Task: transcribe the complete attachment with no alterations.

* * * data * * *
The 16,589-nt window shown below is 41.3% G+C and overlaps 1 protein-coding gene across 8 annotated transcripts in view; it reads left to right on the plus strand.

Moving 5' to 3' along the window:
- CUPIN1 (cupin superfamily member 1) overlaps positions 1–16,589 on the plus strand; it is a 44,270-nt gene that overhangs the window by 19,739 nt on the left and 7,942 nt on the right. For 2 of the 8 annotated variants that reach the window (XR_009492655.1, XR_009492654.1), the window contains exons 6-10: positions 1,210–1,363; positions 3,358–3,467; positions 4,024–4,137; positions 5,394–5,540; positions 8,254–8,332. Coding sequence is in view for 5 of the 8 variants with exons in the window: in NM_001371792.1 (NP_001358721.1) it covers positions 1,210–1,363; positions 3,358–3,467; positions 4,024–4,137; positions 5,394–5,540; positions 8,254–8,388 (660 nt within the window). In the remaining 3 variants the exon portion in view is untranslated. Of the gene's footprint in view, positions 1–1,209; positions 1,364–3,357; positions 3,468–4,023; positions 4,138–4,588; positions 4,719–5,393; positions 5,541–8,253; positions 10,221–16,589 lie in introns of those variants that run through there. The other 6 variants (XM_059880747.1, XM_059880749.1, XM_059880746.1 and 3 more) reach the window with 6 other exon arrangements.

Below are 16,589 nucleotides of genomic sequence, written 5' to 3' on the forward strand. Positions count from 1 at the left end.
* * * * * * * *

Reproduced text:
The 16,589-nt window shown below is 41.3% G+C and overlaps 1 protein-coding gene across 8 annotated transcripts in view; it reads left to right on the plus strand.

Moving 5' to 3' along the window:
- CUPIN1 (cupin superfamily member 1) overlaps positions 1–16,589 on the plus strand; it is a 44,270-nt gene that overhangs the window by 19,739 nt on the left and 7,942 nt on the right. For 2 of the 8 annotated variants that reach the window (XR_009492655.1, XR_009492654.1), the window contains exons 6-10: positions 1,210–1,363; positions 3,358–3,467; positions 4,024–4,137; positions 5,394–5,540; positions 8,254–8,332. Coding sequence is in view for 5 of the 8 variants with exons in the window: in NM_001371792.1 (NP_001358721.1) it covers positions 1,210–1,363; positions 3,358–3,467; positions 4,024–4,137; positions 5,394–5,540; positions 8,254–8,388 (660 nt within the window). In the remaining 3 variants the exon portion in view is untranslated. Of the gene's footprint in view, positions 1–1,209; positions 1,364–3,357; positions 3,468–4,023; positions 4,138–4,588; positions 4,719–5,393; positions 5,541–8,253; positions 10,221–16,589 lie in introns of those variants that run through there. The other 6 variants (XM_059880747.1, XM_059880749.1, XM_059880746.1 and 3 more) reach the window with 6 other exon arrangements.

Below are 16,589 nucleotides of genomic sequence, written 5' to 3' on the forward strand. Positions count from 1 at the left end.